The Fateful Lightning
Atlanta, Georgia—November 16, 1864
He halted the horse at the crest of a hill, pulled back on the reins, stared out westward for a long moment. The staff did the same, following his lead, spreading out to give him room, no one moving close unless he was told to. He heard the low murmurs, their reaction to what they were leaving behind them, the picture they would carry within them for the rest of their lives, the perfect portrait of absolute victory.
Sherman held the horse as still as possible, the high-spirited animal moving nervously beneath him, seeming to know there was much more to be done. He clamped his legs in tight, calming the horse, his focus now on the scene. He didn’t try to see detail, absorbed instead the vast panorama, the entire city offering itself as a marvelous showpiece. He wrapped his mind around that, what this meant, what it would mean to Grant, to the War Department, what it would mean to all those whose homes were boiling up in black smoke. Pieces of the enemy, he thought. No, it is more. It is the enemy itself. All of it. Everything I can see, everything beneath the march of my army.
The sun was rising behind him, but the city was lit from within, the spreading fires blowing through the fragility of the wooden structures, homes, businesses, factories. He had no urge to destroy the homes, had surprised his staff the night before when he pitched in, trying to extinguish the flames on several small houses near his headquarters. Those fires were premature, without purpose, defiance of his orders that infuriated him. His hands were still smeared with soot, but he ignored that, the futility and anger now past. Throughout the night the fires grew far beyond what a few men attempted to contain. Those men were outnumbered, swarmed over by a passion fueled by alcohol and a lustful revenge. The first fires had been set by vandals, miscreant soldiers more interested in a cruel game than in waging war. But the game became more ugly very quickly, a contagious disease spreading among men who knew that Sherman’s order would eventually come, that in time he would have given them permission to set the fires anyway. As the night wore on, the torches were thrown by not only drunken soldiers but even the sober, seduced by the raw power of the fires they could create. Those fires were indiscriminate, aimless, and Sherman was disgusted by that, had hoped instead to offer the rebels the message with clarity.
The order had been given to his chief engineer, Captain Orlando Poe, and Poe’s men had been selective, had followed Sherman’s instructions to leave nothing behind that the rebels could ever use again, nothing that could help anyone make war. The factories had been the greatest priority, whether munitions and powder plants or the simplest ironworks. The mills and cotton gins had gone as well, along with storage facilities for everything an army used, food and fuel, and any structure that aided transportation. But Sherman had seen this before. Atlanta was no different than Jackson, Mississippi, or any other town on the continent. Even the brick and stone structures had skeletons of wood, and so the slightest breeze pushed the destruction from the intended target to the random storefront, the house that happened to be downwind. He saw it now, a vast sea of red, the harsh glow of a hundred small fires uniting into a raging mass that swept away entire neighborhoods, ash and smoke billowing through every alleyway, the wider avenues bathed with clouds of gray and black, pierced by sharp fingers of red. The smoke rose high, columns of raw heat caught by the morning’s breeze, drifting out over him, a light rain of ash filtering down around him, around the others. In the road, the soldiers marched, some of them staring back, a last glimpse, trying to see the amazing horror of it. But there were others who kept their eyes away, hard stares into the backs of the men who marched ahead.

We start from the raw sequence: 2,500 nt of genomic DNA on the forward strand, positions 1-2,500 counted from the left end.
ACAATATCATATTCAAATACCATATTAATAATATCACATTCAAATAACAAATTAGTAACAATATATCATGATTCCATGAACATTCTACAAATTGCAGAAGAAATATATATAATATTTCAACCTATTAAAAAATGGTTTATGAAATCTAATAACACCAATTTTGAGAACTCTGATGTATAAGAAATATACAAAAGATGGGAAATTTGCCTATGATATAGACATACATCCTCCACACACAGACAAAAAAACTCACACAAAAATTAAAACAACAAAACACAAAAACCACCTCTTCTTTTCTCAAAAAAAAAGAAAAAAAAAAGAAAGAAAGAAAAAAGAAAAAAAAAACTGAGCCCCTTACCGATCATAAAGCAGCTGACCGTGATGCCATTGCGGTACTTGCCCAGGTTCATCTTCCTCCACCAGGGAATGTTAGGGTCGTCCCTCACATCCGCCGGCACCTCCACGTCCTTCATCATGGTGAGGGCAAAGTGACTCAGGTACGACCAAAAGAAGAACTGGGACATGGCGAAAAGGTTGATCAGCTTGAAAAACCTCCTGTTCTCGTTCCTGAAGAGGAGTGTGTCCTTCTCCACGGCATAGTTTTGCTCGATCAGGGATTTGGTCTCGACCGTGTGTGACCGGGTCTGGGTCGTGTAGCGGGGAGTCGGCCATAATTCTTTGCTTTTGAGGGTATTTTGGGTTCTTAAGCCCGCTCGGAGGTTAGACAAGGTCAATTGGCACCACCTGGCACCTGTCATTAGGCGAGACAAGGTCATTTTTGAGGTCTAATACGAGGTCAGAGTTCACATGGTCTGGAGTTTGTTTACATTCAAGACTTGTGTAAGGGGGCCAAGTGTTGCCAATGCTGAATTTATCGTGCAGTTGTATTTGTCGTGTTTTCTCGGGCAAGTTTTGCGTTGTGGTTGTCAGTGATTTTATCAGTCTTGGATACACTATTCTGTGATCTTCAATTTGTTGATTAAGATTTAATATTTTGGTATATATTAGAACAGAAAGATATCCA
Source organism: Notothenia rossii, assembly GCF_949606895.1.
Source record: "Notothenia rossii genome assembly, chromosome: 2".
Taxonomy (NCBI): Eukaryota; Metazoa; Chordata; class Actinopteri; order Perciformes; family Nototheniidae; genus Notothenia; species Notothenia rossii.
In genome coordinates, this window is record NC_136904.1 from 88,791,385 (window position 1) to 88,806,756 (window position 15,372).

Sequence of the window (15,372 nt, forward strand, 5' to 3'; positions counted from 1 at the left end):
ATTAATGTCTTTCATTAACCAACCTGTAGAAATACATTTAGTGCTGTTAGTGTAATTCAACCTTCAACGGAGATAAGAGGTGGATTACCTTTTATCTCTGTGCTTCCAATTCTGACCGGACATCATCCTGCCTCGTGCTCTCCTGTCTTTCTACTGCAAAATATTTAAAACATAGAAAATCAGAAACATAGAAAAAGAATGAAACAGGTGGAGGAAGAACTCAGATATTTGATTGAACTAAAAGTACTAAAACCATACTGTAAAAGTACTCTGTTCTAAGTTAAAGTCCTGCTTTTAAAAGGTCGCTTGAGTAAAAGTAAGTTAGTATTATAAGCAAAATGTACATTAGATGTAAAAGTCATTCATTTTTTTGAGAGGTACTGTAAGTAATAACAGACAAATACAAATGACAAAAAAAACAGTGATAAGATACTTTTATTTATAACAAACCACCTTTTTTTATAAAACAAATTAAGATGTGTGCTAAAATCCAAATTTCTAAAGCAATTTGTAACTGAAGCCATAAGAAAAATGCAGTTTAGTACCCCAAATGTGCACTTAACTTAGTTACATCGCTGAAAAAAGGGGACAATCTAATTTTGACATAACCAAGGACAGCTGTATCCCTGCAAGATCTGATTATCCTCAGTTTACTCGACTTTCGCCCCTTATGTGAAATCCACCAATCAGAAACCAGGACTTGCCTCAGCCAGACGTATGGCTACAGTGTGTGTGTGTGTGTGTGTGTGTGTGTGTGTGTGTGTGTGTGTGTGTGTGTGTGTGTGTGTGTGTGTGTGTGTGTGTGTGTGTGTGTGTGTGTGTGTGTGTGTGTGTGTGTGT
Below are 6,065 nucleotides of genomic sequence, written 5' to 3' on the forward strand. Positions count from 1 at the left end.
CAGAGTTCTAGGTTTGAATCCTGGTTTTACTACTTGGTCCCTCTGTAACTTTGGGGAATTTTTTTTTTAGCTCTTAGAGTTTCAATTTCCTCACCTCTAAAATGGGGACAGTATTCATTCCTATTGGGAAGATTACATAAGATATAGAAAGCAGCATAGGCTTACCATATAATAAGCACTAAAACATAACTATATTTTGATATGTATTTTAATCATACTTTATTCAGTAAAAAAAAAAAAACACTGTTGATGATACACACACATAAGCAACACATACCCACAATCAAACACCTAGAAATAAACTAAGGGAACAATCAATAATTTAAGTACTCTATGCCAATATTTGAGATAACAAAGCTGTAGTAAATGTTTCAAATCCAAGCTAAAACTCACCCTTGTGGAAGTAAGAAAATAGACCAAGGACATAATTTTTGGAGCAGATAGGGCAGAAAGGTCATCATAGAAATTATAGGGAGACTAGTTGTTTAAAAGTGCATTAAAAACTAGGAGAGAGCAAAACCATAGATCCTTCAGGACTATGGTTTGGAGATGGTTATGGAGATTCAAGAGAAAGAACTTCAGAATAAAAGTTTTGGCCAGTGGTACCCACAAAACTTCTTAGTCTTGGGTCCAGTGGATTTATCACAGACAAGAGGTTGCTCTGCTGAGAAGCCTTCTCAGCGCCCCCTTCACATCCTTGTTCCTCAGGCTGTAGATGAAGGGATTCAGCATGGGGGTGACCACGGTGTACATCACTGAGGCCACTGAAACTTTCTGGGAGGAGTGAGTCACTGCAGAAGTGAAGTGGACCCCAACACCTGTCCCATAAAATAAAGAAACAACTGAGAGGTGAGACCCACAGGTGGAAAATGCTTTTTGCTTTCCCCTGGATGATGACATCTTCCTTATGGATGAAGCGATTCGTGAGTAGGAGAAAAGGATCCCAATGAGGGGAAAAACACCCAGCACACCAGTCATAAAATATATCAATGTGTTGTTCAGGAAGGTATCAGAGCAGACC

Sherman knew there had been protest, some born of guilt in those men who saw the civilians for what they were: obstacles. Sherman had dealt with that as efficiently as he could, had issued an order to the city’s authorities that the civilians simply leave, vacating their homes and businesses to avoid what might follow, what he knew would follow. The order was met with outrage, heated letters from Confederate commander John Bell Hood. Sherman responded with vigorous outrage of his own, wondering if any rebel leader thought it best that the civilians remain where they were, ensuring they would suffer from Sherman’s occupation of the city. But Sherman had no intention of occupying anything, though he would never reveal that to Hood.